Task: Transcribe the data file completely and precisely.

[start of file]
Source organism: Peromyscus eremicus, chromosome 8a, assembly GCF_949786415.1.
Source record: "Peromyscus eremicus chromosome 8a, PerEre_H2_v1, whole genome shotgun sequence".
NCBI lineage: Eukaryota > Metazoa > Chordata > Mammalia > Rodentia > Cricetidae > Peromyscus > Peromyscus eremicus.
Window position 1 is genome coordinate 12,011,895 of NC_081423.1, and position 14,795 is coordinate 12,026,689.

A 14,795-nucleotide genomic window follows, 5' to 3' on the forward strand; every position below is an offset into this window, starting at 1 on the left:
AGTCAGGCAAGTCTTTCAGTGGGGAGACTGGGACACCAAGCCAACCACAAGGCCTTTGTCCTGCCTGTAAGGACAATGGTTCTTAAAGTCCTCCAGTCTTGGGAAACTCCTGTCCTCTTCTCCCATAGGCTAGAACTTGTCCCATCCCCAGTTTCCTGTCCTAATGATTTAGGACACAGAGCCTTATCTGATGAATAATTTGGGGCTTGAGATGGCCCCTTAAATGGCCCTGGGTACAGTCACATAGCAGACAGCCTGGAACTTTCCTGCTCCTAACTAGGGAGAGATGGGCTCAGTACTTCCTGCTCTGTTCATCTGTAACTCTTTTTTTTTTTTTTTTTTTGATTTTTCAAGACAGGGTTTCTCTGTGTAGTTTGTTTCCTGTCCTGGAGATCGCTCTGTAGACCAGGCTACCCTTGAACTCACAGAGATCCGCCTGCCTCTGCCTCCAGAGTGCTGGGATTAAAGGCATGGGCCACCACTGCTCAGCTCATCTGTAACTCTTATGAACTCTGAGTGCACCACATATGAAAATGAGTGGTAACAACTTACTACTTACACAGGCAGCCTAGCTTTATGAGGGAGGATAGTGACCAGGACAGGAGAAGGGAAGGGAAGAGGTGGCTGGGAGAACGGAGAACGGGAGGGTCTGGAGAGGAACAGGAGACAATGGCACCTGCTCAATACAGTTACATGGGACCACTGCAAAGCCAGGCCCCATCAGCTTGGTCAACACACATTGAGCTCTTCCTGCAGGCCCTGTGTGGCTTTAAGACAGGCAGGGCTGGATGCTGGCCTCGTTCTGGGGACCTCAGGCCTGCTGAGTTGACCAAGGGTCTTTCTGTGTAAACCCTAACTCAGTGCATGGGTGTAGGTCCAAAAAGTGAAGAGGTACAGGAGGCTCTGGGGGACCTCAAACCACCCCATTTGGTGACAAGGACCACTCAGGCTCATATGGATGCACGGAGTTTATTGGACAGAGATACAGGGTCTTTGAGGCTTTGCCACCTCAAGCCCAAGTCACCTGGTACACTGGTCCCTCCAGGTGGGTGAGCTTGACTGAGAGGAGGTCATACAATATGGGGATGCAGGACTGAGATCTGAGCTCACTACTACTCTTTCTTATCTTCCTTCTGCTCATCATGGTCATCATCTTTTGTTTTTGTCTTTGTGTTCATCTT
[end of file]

Source organism: Peromyscus eremicus, chromosome 8a, assembly GCF_949786415.1.
Source record: "Peromyscus eremicus chromosome 8a, PerEre_H2_v1, whole genome shotgun sequence".
NCBI lineage: Eukaryota > Metazoa > Chordata > Mammalia > Rodentia > Cricetidae > Peromyscus > Peromyscus eremicus.
Window position 1 is genome coordinate 12,011,895 of NC_081423.1, and position 14,795 is coordinate 12,026,689.

A 14,795-nucleotide genomic window follows, 5' to 3' on the forward strand; every position below is an offset into this window, starting at 1 on the left:
AGTCAGGCAAGTCTTTCAGTGGGGAGACTGGGACACCAAGCCAACCACAAGGCCTTTGTCCTGCCTGTAAGGACAATGGTTCTTAAAGTCCTCCAGTCTTGGGAAACTCCTGTCCTCTTCTCCCATAGGCTAGAACTTGTCCCATCCCCAGTTTCCTGTCCTAATGATTTAGGACACAGAGCCTTATCTGATGAATAATTTGGGGCTTGAGATGGCCCCTTAAATGGCCCTGGGTACAGTCACATAGCAGACAGCCTGGAACTTTCCTGCTCCTAACTAGGGAGAGATGGGCTCAGTACTTCCTGCTCTGTTCATCTGTAACTCTTTTTTTTTTTTTTTTTTTGATTTTTCAAGACAGGGTTTCTCTGTGTAGTTTGTTTCCTGTCCTGGAGATCGCTCTGTAGACCAGGCTACCCTTGAACTCACAGAGATCCGCCTGCCTCTGCCTCCAGAGTGCTGGGATTAAAGGCATGGGCCACCACTGCTCAGCTCATCTGTAACTCTTATGAACTCTGAGTGCACCACATATGAAAATGAGTGGTAACAACTTACTACTTACACAGGCAGCCTAGCTTTATGAGGGAGGATAGTGACCAGGACAGGAGAAGGGAAGGGAAGAGGTGGCTGGGAGAACGGAGAACGGGAGGGTCTGGAGAGGAACAGGAGACAATGGCACCTGCTCAATACAGTTACATGGGACCACTGCAAAGCCAGGCCCCATCAGCTTGGTCAACACACATTGAGCTCTTCCTGCAGGCCCTGTGTGGCTTTAAGACAGGCAGGGCTGGATGCTGGCCTCGTTCTGGGGACCTCAGGCCTGCTGAGTTGACCAAGGGTCTTTCTGTGTAAACCCTAACTCAGTGCATGGGTGTAGGTCCAAAAAGTGAAGAGGTACAGGAGGCTCTGGGGGACCTCAAACCACCCCATTTGGTGACAAGGACCACTCAGGCTCATATGGATGCACGGAGTTTATTGGACAGAGATACAGGGTCTTTGAGGCTTTGCCACCTCAAGCCCAAGTCACCTGGTACACTGGTCCCTCCAGGTGGGTGAGCTTGACTGAGAGGAGGTCATACAATATGGGGATGCAGGACTGAGATCTGAGCTCACTACTACTCTTTCTTATCTTCCTTCTGCTCATCATGGTCATCATCTTTTGTTTTTGTCTTTGTGTTCATCTT